Bigger Tacolneston mast set for approval

Proposals to install a much larger broadcast transmitter mast in rural south Norfolk have been tipped for approval by planners.National Grid Wireless has applied for planning permission to replace the current 165m high mast at Tacolneston with one measuring 206m in height as part of the move to give the nation digital television.

Proposals to install a much larger broadcast transmitter mast in rural south Norfolk have been tipped for approval by planners.

National Grid Wireless has applied for planning permission to replace the current 165m high mast at Tacolneston with one measuring 206m in height as part of the move to give the nation digital television.

A report to South Norfolk planners says the current mast at Highpark Farm serves an estimated 1.25m people and was originally commissioned by the BBC in 1956.

As a requirement of the Government-led digital switchover project, permission is being sought to replace the mast with a new transmitter, a new equipment building to house the additional digital television equipment and associated works.


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The report to planners states that in order to facilitate the continuation of existing broadcast services from the site “through what is a very lengthy and complicated engineering process,” it is proposed that the new mast will be built alongside the existing one and for a temporary period, of up to three years, there will be two masts on the site.

South Norfolk Council has received six letters of objection to the proposal from local people. Residents have asked for reassurance that the mast does not pose a health risk for those living nearby, and have said the new mast will affect the setting of the Grade 2* listed Tacolneston Hall. Other concerns raised are that the increase in height of the mast will make the visual impact of the site worse and that insufficient consideration has been given to the existing ecology of the site, particularly regarding the possible presence of bats.

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The council has also received two letters of support from residents who say that if you use television you can't really object.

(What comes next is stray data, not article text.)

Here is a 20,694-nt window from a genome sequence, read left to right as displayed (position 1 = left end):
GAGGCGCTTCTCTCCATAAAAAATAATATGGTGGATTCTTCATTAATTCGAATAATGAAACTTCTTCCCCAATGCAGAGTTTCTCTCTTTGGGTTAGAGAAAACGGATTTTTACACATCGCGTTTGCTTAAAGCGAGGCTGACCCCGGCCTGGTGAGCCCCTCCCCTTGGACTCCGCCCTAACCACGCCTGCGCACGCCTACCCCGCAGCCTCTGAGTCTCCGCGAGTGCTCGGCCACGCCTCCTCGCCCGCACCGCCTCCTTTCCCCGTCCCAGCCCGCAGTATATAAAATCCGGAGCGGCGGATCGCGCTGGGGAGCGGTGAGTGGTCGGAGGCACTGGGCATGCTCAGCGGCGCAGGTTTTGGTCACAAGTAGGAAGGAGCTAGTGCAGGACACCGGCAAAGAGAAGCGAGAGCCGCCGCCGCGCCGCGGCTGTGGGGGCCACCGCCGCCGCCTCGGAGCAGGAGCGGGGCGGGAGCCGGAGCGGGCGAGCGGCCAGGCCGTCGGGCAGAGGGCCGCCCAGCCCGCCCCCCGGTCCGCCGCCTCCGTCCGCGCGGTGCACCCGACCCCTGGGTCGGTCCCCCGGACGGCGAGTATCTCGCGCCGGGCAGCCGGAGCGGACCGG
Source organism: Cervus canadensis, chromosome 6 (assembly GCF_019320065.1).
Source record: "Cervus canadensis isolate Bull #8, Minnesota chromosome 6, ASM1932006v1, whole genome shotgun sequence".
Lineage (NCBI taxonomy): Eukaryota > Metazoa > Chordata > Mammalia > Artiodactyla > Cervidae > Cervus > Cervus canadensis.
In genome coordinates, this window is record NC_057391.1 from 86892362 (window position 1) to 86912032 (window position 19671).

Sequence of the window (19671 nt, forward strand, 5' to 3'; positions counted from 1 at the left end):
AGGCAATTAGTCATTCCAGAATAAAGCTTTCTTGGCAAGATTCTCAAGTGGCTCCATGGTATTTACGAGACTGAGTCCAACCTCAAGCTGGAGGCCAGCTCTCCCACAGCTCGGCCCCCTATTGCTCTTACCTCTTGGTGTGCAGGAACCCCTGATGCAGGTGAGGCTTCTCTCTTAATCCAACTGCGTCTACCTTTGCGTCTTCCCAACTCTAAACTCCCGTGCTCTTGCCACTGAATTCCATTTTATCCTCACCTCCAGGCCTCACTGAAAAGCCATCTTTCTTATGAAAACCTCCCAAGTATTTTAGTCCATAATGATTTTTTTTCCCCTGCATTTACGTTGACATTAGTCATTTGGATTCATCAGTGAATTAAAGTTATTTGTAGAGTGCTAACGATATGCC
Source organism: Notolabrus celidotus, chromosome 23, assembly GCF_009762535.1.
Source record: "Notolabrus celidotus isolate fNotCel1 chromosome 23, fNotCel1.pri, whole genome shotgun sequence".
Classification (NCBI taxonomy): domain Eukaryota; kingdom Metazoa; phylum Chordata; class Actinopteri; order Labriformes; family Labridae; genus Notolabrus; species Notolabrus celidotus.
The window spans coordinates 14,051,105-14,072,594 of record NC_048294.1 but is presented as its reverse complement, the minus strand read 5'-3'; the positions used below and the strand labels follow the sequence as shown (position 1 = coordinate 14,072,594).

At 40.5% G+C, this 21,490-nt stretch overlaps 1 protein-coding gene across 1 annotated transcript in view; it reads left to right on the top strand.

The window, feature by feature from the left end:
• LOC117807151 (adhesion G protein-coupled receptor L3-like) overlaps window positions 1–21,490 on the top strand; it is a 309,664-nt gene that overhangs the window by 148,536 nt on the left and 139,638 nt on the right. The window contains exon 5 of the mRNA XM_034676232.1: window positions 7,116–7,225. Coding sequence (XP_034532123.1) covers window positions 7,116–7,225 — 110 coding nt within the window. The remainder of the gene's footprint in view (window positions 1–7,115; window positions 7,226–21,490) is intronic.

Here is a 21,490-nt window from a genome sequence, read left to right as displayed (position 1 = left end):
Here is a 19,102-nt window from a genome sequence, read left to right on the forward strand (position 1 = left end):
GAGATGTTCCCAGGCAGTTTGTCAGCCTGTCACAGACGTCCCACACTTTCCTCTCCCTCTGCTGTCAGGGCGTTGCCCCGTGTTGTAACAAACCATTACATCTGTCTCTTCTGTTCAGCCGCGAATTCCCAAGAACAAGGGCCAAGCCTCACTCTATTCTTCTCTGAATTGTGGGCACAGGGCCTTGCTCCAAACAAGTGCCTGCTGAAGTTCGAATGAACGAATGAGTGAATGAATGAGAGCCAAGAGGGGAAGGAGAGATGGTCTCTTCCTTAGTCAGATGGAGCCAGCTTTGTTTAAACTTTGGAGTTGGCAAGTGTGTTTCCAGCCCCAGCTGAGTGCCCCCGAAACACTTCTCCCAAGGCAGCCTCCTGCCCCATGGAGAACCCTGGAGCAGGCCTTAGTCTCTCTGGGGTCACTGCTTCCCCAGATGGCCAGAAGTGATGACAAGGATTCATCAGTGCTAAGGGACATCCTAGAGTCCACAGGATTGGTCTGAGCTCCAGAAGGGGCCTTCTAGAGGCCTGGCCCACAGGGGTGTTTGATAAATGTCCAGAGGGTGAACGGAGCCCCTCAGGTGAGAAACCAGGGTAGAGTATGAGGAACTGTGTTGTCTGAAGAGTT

Norwich International Airport and the Civil Aviation Authority have not raised any objection to the plans.

The Anglia region is scheduled for the digital switchover in 2011. The government, in a letter to all UK planning authorities, sets out the main public benefits from the project which include the provision of a fairer service with much improved quality and a greater range of channels, a more efficient form of TV transmission that uses less resources and a high quality broadcast platform which will help bring about considerable benefits to the UK economy through the culture and media industries.

The report to planners recommends that the proposal should be approved and states: “It has been adequately demonstrated that the proposed development would not have a significant detrimental impact on the character and appearance of the area or the amenities of local residents. Subject to the imposition of appropriate conditions, the proposal would not significantly harm the ecology of the site. Furthermore, the proposal would not have a significant detrimental impact on the safe and free flow of traffic in the local area.”

The application is due to be considered at a meeting of South Norfolk Council's south-west area planning committee on Tuesday.

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